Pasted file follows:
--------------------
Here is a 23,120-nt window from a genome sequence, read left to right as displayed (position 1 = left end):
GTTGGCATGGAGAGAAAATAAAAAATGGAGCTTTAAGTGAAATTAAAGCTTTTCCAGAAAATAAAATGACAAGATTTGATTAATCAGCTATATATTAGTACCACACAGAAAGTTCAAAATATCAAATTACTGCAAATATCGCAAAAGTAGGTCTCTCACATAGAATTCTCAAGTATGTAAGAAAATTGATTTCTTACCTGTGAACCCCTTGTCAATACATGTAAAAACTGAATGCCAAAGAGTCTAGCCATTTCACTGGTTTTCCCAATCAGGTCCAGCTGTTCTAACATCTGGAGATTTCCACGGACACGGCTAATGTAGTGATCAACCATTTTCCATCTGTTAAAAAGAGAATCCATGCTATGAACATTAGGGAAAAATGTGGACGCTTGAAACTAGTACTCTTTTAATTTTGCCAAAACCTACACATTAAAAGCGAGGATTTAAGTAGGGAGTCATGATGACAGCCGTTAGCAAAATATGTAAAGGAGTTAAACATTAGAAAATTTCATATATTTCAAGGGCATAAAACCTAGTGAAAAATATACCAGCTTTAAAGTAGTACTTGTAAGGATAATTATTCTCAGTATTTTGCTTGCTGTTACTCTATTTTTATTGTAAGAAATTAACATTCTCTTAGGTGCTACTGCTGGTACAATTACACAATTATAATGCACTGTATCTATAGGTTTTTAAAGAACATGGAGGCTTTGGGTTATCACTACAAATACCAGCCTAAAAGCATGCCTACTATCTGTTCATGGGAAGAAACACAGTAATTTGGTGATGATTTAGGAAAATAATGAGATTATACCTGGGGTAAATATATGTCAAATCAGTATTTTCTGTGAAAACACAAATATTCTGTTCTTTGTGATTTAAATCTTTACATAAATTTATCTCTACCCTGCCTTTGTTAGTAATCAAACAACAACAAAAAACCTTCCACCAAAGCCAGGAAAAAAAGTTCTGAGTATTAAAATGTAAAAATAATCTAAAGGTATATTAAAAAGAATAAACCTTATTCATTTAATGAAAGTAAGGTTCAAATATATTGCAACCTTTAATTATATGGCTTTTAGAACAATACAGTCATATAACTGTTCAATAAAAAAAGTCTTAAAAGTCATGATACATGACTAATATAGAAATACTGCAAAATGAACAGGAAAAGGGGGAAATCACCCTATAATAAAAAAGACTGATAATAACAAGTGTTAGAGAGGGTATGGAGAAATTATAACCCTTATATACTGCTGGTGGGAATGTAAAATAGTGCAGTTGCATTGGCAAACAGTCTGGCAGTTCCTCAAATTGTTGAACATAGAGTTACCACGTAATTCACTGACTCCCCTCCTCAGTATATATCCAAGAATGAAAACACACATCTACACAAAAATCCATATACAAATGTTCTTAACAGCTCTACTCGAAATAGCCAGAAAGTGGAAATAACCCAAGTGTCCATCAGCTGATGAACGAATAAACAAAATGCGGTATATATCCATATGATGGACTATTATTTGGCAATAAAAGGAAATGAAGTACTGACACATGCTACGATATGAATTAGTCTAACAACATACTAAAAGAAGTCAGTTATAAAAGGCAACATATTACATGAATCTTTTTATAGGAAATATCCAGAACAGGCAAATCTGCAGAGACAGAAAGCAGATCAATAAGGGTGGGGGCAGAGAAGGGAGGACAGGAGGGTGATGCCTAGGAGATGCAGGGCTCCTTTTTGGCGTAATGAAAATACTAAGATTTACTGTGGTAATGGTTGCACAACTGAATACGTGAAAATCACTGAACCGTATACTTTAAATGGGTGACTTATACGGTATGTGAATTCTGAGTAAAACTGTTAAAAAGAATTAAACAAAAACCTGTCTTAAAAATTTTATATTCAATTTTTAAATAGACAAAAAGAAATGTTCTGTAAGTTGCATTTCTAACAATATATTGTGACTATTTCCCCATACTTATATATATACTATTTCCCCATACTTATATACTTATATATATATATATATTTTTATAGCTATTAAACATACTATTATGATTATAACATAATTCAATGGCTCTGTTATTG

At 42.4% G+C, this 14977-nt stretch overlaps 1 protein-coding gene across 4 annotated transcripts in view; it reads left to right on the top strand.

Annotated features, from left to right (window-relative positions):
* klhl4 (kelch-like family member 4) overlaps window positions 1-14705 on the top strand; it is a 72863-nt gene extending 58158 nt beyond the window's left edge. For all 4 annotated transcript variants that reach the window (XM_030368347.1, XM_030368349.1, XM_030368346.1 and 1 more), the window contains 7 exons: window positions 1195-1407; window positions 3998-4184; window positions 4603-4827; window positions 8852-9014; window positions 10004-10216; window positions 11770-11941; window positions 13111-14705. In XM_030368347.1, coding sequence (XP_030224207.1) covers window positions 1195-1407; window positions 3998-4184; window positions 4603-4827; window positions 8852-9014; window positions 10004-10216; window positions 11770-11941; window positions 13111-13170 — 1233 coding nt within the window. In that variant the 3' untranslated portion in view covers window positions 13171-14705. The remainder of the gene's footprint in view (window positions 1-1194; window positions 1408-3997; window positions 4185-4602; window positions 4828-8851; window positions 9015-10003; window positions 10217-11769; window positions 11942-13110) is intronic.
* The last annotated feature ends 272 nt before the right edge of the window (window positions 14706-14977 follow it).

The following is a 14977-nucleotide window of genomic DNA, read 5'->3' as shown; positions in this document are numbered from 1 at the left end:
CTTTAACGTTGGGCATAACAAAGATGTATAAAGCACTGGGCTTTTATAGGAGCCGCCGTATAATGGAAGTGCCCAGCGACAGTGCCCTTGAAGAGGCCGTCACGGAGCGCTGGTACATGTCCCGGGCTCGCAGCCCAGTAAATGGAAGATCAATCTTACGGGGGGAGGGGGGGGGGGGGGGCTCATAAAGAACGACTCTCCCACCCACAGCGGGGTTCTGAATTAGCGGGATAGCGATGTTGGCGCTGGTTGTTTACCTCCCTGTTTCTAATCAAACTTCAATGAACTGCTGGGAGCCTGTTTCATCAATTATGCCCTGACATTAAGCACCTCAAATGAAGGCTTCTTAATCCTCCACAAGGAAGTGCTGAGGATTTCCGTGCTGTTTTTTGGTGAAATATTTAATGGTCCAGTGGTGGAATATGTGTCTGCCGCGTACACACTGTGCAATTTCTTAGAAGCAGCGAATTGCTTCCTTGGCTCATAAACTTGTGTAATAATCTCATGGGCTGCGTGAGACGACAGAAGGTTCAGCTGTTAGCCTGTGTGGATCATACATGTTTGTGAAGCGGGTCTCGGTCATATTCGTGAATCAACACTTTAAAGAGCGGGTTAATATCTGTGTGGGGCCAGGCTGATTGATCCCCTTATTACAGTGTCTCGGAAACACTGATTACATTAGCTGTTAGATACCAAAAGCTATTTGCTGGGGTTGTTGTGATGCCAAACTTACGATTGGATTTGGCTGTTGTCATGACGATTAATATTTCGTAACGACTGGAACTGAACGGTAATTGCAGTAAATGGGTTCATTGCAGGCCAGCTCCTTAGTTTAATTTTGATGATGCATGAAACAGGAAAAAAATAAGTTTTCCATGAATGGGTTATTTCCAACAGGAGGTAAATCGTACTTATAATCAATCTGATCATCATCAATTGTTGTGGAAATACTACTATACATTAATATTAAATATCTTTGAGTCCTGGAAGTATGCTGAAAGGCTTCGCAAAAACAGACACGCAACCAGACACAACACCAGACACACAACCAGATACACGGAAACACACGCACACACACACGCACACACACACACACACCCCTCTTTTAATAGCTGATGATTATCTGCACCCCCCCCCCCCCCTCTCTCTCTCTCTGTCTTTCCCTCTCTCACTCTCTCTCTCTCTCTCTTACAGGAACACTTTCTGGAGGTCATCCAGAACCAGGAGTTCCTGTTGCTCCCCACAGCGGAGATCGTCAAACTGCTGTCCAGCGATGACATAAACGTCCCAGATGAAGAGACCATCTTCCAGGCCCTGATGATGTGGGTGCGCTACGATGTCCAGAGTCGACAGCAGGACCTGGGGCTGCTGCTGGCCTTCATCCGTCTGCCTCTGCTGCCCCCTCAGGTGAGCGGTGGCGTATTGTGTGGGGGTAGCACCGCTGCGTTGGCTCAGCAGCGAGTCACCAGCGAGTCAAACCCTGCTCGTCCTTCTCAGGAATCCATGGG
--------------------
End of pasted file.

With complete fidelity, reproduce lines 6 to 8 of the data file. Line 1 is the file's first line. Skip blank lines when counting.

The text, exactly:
* The last annotated feature ends 272 nt before the right edge of the window (window positions 14706-14977 follow it).

The following is a 14977-nucleotide window of genomic DNA, read 5'->3' as shown; positions in this document are numbered from 1 at the left end:
CTTTAACGTTGGGCATAACAAAGATGTATAAAGCACTGGGCTTTTATAGGAGCCGCCGTATAATGGAAGTGCCCAGCGACAGTGCCCTTGAAGAGGCCGTCACGGAGCGCTGGTACATGTCCCGGGCTCGCAGCCCAGTAAATGGAAGATCAATCTTACGGGGGGAGGGGGGGGGGGGGGGCTCATAAAGAACGACTCTCCCACCCACAGCGGGGTTCTGAATTAGCGGGATAGCGATGTTGGCGCTGGTTGTTTACCTCCCTGTTTCTAATCAAACTTCAATGAACTGCTGGGAGCCTGTTTCATCAATTATGCCCTGACATTAAGCACCTCAAATGAAGGCTTCTTAATCCTCCACAAGGAAGTGCTGAGGATTTCCGTGCTGTTTTTTGGTGAAATATTTAATGGTCCAGTGGTGGAATATGTGTCTGCCGCGTACACACTGTGCAATTTCTTAGAAGCAGCGAATTGCTTCCTTGGCTCATAAACTTGTGTAATAATCTCATGGGCTGCGTGAGACGACAGAAGGTTCAGCTGTTAGCCTGTGTGGATCATACATGTTTGTGAAGCGGGTCTCGGTCATATTCGTGAATCAACACTTTAAAGAGCGGGTTAATATCTGTGTGGGGCCAGGCTGATTGATCCCCTTATTACAGTGTCTCGGAAACACTGATTACATTAGCTGTTAGATACCAAAAGCTATTTGCTGGGGTTGTTGTGATGCCAAACTTACGATTGGATTTGGCTGTTGTCATGACGATTAATATTTCGTAACGACTGGAACTGAACGGTAATTGCAGTAAATGGGTTCATTGCAGGCCAGCTCCTTAGTTTAATTTTGATGATGCATGAAACAGGAAAAAAATAAGTTTTCCATGAATGGGTTATTTCCAACAGGAGGTAAATCGTACTTATAATCAATCTGATCATCATCAATTGTTGTGGAAATACTACTATACATTAATATTAAATATCTTTGAGTCCTGGAAGTATGCTGAAAGGCTTCGCAAAAACAGACACGCAACCAGACACAACACCAGACACACAACCAGATACACGGAAACACACGCACACACACACGCACACACACACACACACCCCTCTTTTAATAGCTGATGATTATCTGCACCCCCCCCCCCCCCTCTCTCTCTCTCTGTCTTTCCCTCTCTCACTCTCTCTCTCTCTCTCTTACAGGAACACTTTCTGGAGGTCATCCAGAACCAGGAGTTCCTGTTGCTCCCCACAGCGGAGATCGTCAAACTGCTGTCCAGCGATGACATAAACGTCCCAGATGAAGAGACCATCTTCCAGGCCCTGATGATGTGGGTGCGCTACGATGTCCAGAGTCGACAGCAGGACCTGGGGCTGCTGCTGGCCTTCATCCGTCTGCCTCTGCTGCCCCCTCAGGTGAGCGGTGGCGTATTGTGTGGGGGTAGCACCGCTGCGTTGGCTCAGCAGCGAGTCACCAGCGAGTCAAACCCTGCTCGTCCTTCTCAGGAATCCATGGG